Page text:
SNF leaders should respond to the emerging audit potential with a methodical, organized quality assurance plan. They can start by identifying how their facility RUG utilization stacks up on the SNF PUF. Facility-specific data can be downloaded via the SNF PUF Excel document, “Medicare Therapy Minutes Aggregate Table, CY 2013, Microsoft Excel (.xlsx).” Once facility leaders know how their facility rates, they’ll have a better idea of their risk for audit. If they find that their facility RU and RV RUG levels fall close to the RUG thresholds, they’ll know that additional action is required.

A formal Performance Improvement Project (PIP) process can be used to identify the facility’s statistics and therapy practices. Facility leaders should also discuss with the nursing and therapy teams how effectively therapy case management focuses on the individual needs of the residents.

SNF responsibilities are spelled out in a recently established corporate integrity agreement between the Office of Inspector General and a facility group, which outlines the delivery, management, and oversight that rehabilitation therapy services must have. Therapy services should:
■ Be delivered pursuant to a comprehensive assessment and individualized therapy treatment plan;
■ Be consistent with the nature and severity of the patient’s individual illness or injury;
■ Comply with accepted standards of medical practice;
■ Be reasonable in terms of duration and quantity;
■ Be reasonable and necessary given the patient’s condition and the therapy treatment plan to improve, maintain, or slow deterioration of the patient’s condition; and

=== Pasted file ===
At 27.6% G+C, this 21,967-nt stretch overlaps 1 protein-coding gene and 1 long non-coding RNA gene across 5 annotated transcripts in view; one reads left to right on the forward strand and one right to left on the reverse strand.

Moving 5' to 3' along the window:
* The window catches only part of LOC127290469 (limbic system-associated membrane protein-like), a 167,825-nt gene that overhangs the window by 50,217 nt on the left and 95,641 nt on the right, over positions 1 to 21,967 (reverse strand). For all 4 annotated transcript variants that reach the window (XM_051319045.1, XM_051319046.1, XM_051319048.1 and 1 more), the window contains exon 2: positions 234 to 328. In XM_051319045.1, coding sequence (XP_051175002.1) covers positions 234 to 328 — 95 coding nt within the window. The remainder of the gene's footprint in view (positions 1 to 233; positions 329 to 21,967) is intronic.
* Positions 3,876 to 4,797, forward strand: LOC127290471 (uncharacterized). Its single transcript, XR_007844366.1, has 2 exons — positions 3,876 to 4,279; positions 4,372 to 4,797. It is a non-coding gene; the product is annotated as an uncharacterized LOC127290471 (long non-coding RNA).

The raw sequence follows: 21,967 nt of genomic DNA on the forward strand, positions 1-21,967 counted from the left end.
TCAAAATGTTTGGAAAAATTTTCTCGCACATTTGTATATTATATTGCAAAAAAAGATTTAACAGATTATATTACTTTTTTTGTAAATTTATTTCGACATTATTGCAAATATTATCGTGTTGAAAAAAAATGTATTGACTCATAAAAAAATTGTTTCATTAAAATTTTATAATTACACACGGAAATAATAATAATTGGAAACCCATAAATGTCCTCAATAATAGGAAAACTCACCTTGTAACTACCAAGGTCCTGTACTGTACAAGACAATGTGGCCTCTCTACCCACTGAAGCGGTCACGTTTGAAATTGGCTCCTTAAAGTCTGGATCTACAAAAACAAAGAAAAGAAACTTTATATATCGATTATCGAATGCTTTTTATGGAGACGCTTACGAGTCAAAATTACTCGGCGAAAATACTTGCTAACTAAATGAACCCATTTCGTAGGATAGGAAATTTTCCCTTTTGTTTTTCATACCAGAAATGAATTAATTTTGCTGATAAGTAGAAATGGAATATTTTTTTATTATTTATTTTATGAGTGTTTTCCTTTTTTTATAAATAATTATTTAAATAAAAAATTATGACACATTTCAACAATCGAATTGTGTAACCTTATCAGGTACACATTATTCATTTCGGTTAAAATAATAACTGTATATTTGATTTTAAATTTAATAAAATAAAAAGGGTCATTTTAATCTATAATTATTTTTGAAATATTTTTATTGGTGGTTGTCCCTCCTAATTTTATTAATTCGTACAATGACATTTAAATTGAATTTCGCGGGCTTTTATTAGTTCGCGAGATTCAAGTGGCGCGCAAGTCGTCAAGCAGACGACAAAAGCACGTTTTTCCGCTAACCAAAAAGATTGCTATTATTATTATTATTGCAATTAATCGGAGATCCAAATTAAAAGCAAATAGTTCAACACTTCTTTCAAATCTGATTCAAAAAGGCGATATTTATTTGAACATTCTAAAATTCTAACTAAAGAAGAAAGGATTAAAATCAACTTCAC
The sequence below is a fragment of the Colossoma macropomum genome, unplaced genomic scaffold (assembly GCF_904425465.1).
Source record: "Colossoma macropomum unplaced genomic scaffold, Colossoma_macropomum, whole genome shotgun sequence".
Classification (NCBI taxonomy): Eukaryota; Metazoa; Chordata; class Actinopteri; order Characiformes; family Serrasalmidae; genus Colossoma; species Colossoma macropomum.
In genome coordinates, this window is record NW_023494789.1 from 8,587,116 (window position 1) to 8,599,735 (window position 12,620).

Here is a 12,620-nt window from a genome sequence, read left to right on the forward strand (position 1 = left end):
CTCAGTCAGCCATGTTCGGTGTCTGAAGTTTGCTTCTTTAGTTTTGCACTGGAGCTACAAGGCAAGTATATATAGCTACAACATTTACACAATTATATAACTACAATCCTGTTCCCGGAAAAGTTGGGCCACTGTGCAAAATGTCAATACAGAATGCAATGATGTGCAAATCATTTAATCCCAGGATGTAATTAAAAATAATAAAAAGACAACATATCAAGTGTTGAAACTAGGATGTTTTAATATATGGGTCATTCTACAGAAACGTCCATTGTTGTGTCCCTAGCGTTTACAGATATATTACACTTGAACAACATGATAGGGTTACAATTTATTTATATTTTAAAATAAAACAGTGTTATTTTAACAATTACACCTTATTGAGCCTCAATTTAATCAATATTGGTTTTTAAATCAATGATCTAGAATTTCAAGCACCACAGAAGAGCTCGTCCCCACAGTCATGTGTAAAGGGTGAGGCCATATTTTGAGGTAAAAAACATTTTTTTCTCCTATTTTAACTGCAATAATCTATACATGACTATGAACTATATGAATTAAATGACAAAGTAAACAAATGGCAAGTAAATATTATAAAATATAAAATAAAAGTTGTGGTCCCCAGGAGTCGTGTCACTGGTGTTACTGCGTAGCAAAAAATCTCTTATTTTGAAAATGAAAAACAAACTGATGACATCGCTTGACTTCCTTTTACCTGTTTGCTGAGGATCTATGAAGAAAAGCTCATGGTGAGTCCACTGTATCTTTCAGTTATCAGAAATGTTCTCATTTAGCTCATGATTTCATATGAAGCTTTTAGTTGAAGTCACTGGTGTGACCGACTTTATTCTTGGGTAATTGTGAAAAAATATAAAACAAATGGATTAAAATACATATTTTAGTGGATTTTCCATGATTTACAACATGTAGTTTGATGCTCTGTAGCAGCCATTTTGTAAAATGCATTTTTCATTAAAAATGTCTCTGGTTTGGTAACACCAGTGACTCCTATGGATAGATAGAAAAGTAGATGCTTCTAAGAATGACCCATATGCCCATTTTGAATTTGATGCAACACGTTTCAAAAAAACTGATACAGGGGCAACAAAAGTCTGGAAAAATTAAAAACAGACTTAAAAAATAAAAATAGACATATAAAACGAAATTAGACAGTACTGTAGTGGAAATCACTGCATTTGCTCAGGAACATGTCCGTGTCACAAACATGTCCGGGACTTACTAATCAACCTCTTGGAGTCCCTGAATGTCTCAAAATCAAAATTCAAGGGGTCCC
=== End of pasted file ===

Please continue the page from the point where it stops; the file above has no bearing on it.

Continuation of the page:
■ Only include services that are inherently so complex that they can be safely and effectively performed only by, or under the supervision of, a qualified therapist.

A formal PIP can be used to audit a sampling of recent therapy cases to ensure that the documentation indicates the services were reasonable and necessary, they required the services of a licensed therapist, and the length of stay was appropriate given the resident’s condition.

The results of an audit will help to home in on specific training needs that facility staff may have. The PIP plan should include training and auditing to ensure accurate documentation and appropriate clinical case management.

MDS/Therapy Discrepancies

Systems can be shored up by auditing for accurate therapy minute logs. The outcome of an accurate therapy log should be an accurate MDS. Far too many recovery audits have found discrepancies between the MDS and the therapy log.

Charted minutes must never be rounded; logs should always contain the actual minutes of therapy provided. The therapy minutes and days and the type of therapy must then be transferred accurately to the MDS. Recovery auditors have found cases where group or concurrent therapy has been incorrectly captured as individual therapy. Internal audits can help identify errors and prevent them from occurring.

Charting should include a clear description of how the services are medically necessary for the resident to maintain or improve his or her status, according to the written plan of care. Details should also be included on how the licensed therapist’s services are instrumental in meeting the resident’s treatment goal.

With the transparent information about therapy and care outcomes being broadcast to the world, it’s important to have transparency within the facility. Facility leaders must never abdicate their responsibility for oversight of therapy services to an outside therapy company. Strong coordination and collaboration between facility staff and therapist are essential to avoiding government fines.

Judi Kulus, MSN, MAT, RN, NHA, DNS-CT, RAC-MT, is vice president of curriculum development for the American Association of Nurse Assessment Coordination. She can be reached at (800) 768-1880.